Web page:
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Dordain lays out ESA's next 10 years


Dordain lays out ESA's next 10 years


The General Director of the European Space Agency Jean Jacques Dordain welcomed Euronews to his Paris headquarters just a few days before the triannual meeting of the 18 ministers from ESA’s 18 member states responsible for space affairs.
They have to approve ESA’s three billion euro annual budget, and decide on policy for the years to come.

“What are the big programmes you are going to discuss in The Hague?”

Jean Jacques Dordain:
“One of the essential goals of Europe’s space policies is to improve the quality of life on earth. Public service programmes concern, for the council of ministers, the Global Monitoring of Environment and Safety programme that watches over the planet and its atmosphere, to manage environmental and security problems, notably environmental security.

The second programme we will decide on is the third generation geostationary weather satellite project, and the third of this type will be developing Galileo, Europe’s GPS competitor.

It may seem strange we’re talking about developing Galileo when it hasn’t started working yet, but you always have to think of the next generation if you want improved performance in tracking air land and sea traffic.

Then we’ll discuss a whole category of programmes aimed at scientific progress and expanding knowledge. These are space science; the better understanding of the planets, the universe, or the interaction between Earth and the Sun. This isn’t done just to keep the boffins happy, but clearly Earth is not an isolated system. Everything we learn about other planets or the rest of the universe teaches us about the Earth itself.

The third section is industrial competitivity. The fact that European industry can hold its own in the global market is a major element because it creates wealth and jobs. In terms of industrial competitivity the most commercial segment of space activity is telecoms. So we devote a lot of time to technological improvements to enhance the entire industrial sector.

Finally, we address access to space and exploration, which are vital elements in all space activities.

Access to space, because without it there’s no use of space. At the moment that means Ariane 5 and in a year’s time Soyuz and Vega as well. That will give a us a complete range of launch systems which will need to be constantly used and improved. Then there’s exploration, which involves science, technologies, and competitivity; but there’s also the dream element. Dreams are a part of the quality of life, a part of this great exploration programme which will involve an international effort for the Moon, then Mars, in which Europe has to play a major role.”

“What are ESA’s trump cards when it comes to convincing decision-makers, who hold the purse strings, to go ahead with projects?”

Jean Jacques Dordain:
“With investments that are much smaller than the sums being spent elsewhere around the world Europe is leading the race in several areas, either in pure science or launch services, where we have 60 percent of the market, or in the environmental domain. I believe ESA is the world’s leading agency doing the most work in understanding the Earth and its environment. Taking this into account, we can only invest in space and ESA, there’s no question. They are investments in the future. I know that tody we are in the midst of serious financial problems, but money spent in space is with a 10-year horizon, and it needs to be free of annual or biannual economic fluctuations. We will get back 10 years from now the money voted on today.”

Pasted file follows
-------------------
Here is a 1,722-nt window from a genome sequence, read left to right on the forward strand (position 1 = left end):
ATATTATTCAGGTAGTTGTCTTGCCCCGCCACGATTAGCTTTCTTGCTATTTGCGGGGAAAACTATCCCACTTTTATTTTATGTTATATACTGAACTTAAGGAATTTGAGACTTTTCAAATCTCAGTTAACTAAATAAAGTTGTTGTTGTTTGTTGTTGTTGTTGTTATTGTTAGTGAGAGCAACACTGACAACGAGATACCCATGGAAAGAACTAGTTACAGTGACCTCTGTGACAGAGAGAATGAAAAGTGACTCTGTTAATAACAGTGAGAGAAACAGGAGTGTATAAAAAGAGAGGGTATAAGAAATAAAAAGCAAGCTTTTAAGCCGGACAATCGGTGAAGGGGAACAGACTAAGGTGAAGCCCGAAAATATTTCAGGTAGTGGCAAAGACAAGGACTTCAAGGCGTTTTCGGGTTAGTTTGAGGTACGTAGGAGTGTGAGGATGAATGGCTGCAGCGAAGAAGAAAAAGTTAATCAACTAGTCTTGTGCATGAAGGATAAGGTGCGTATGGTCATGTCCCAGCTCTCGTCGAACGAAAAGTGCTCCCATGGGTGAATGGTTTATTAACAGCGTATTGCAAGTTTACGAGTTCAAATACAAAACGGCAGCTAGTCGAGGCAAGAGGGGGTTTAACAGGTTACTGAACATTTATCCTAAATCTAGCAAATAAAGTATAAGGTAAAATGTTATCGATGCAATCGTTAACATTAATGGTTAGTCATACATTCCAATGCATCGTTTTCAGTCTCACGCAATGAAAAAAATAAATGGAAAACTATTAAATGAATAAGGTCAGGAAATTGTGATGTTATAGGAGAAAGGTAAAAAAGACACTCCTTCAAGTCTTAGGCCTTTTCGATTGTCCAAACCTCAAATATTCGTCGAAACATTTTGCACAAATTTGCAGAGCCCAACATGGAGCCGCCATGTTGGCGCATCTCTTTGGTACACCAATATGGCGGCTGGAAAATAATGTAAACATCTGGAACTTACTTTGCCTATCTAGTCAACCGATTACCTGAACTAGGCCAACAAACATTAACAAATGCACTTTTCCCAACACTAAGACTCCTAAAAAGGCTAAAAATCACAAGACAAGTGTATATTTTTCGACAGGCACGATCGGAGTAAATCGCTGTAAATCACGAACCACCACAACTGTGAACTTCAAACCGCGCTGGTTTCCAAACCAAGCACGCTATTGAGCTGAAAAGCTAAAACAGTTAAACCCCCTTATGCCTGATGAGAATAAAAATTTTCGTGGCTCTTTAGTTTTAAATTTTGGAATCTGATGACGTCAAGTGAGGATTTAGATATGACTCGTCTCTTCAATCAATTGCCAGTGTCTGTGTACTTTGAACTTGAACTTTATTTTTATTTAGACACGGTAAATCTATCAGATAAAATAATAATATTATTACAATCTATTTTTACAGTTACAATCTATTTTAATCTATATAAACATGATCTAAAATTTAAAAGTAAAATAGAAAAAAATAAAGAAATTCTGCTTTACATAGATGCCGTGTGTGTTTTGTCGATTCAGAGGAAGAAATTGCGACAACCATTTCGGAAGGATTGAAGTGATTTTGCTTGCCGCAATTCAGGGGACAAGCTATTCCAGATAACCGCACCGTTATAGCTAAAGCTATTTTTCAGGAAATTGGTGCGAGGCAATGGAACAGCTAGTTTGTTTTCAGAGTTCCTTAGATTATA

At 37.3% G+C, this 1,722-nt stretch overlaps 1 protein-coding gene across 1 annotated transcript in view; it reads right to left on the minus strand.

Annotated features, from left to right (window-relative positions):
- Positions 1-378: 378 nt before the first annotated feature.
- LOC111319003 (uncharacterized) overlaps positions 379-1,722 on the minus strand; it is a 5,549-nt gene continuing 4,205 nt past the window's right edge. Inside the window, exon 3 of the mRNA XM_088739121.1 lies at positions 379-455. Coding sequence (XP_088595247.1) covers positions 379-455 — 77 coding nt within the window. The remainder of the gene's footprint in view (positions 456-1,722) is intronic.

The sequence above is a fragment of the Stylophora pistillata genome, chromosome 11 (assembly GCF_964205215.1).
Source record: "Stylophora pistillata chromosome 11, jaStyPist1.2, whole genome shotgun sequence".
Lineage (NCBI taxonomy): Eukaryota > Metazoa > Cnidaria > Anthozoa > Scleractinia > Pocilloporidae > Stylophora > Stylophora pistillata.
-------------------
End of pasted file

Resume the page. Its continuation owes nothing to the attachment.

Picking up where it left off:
“You realise that the average European citizen doesn’t really understand these investments. I remember a conference in Edinburgh when I went out on the streets to ask people about this, and someone said to me, ‘Hah! Space? It’s given us Velcro and that’s about it, and at what a cost!.’ How would you have answered him?”

Jean Jacques Dordain:
“Well, my dream is to switch off all satellites for a day a year to show no-one can live without space anymore. If we did that, no taxi driver would be able to get around Paris, there would be fewer intercontinental flights, there would be no five-day weather forecasts, so farmers and people planning weekends would be in the dark. And if that day were, say, the world cup final, and no-one would be able to watch the match live, then I think people would realise just how much space adds to our quality of life.”

“And what about the new players, like China and India?”

Jean Jacques Dordain:
“At the beginning it was a USA-USSR competition, and Europe began 10 years behind. It has now caught up on the science and technology fronts, but not on a budgetary level. We’re still underfunded.

Recently we’ve seen new big space powers emerge, like China and India, but also Japan and Brazil. Space has become so important that there are now many space powers, and more and more countries taking advantage of it. International space co-operation is not just between the big nations. ESA co-operates with everyone, with the big space powers as well as other nations who don’t have space capability, but who need what space can offer, notably African, South American, and Asian nations. They aren’t space-capable, but they need space and must have access to it, whether it’s for tackling drought, or for agriculture, education, or medical science and sevices. Space offers vital development gains for nations that have no space programmes of their own.”

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